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Judge Delays Sentencing of Loan Shark

April 09, 1985|H.G. REZA | Times Staff Writer

The sentencing of Joseph Matranga for loan sharking and racketeering convictions was postponed Monday by a federal judge who said that Matranga's chances of getting a fair trial on unrelated charges would be prejudiced if he were sentenced on April 29.

Matranga, 63, and his brother-in-law, Michael Polizzi, 61, were convicted in March on 16 counts of racketeering and loan sharking. The convictions were based on the testimony of Harry Hall, a convicted swindler and con man who testified that he borrowed $300,000 from the pair at an interest rate of 10% a month.

Matranga and Polizzi were scheduled to be sentenced one day before Matranga is scheduled to begin trial on federal charges that he plotted to skim money from the Tropicana Casino in Las Vegas. The new trial stems from a September indictment that named Matranga and eight other defendants.

U.S. District Judge William Enright said that Matranga's April 30 trial would be prejudiced by unfavorable publicity if he were sentenced on April 29.

"It will present some impediment to fairness in a second trial," said Enright. "We should put over sentencing for Mr. Matranga and his co-defendant for four weeks (from the April 29 date)."

Enright will sentence Matranga and Polizzi during the last week in May.

On Monday, defense attorney Eugene G. Iredale announced that he will file a motion for a new trial when Matranga returns for sentencing in May. Iredale said that he will base his argument on newly discovered affidavits that show Hall committed perjury when he testified against Matranga.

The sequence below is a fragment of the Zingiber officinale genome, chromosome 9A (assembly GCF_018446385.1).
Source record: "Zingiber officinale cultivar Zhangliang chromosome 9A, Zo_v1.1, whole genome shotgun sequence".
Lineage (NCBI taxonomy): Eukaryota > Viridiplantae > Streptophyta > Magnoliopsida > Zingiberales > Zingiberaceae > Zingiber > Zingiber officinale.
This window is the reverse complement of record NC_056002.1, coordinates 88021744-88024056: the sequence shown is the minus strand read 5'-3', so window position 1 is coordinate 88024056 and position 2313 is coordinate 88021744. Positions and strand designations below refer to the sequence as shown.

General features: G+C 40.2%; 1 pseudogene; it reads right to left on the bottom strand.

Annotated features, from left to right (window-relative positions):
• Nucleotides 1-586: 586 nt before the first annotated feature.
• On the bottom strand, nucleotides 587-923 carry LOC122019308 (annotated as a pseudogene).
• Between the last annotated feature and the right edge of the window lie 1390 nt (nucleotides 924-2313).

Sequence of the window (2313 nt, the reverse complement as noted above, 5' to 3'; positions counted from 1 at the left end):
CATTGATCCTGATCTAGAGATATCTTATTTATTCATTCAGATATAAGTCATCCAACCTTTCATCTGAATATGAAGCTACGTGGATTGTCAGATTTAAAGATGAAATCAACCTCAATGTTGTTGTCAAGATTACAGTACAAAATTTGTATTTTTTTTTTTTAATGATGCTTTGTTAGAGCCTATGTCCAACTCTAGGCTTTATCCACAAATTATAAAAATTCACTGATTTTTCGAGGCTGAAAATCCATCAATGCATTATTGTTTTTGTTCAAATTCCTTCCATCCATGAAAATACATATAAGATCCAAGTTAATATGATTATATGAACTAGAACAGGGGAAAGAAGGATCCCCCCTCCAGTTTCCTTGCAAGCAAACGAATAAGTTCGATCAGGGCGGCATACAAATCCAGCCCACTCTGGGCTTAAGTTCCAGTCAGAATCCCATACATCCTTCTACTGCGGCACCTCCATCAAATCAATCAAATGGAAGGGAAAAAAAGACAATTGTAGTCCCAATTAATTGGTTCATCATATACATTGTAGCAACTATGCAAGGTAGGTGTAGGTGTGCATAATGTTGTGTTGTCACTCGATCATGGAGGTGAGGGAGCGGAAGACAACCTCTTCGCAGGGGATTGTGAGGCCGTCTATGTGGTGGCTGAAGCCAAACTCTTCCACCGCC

During the trial, Hall testified that he had never worked as an informant for the federal government. But Iredale said that, in the affidavits, Hall swore that in the past 35 years he has served as an informant for the FBI, Internal Revenue Service and the Senate Select Committee for Investigations. According to Iredale, the affidavits also revealed that at one time Hall was listed on the Treasury Department payroll as a "special employee."

At the trial, Iredale asked Hall about a Wall Street Journal article in which Hall mentioned that he had worked as a government informant. Hall denied ever telling the Journal reporter that he had been an informant.

Assistant U.S. Atty. Charles Gorder, who prosecuted Matranga, said he would respond to Iredale's charges when Iredale files the motion.

"During the course of the trial, I told Mr. Gorder that Mr. Hall was committing perjury . . . But Mr. Gorder took no action," said Iredale.

Meanwhile, Gorder said that Iredale has refused to give him the names of witnesses who could testify that Hall lied.

Gorder and Iredale also figured in a recent case involving attorney Frank Prantil, who was convicted of perjury in December, 1983. Gorder was the prosecutor in the case, and Iredale was the defense attorney. Iredale appealed, and Prantil's conviction was overturned in March.

In a 23-page opinion, the U.S. 9th Circuit Court of Appeals criticized Gorder for refusing to step down from prosecuting Prantil after it had become apparent that Gorder had also assumed the role of a potential witness in the case.

Gorder was criticized for making "derogatory and gratuitous" comments about Prantil's character in his closing arguments. The court found that the comments "served to compound the prejudice to the defendant that flowed from Mr. Gorder's ambiguous role as both prosecutor and participant witness."

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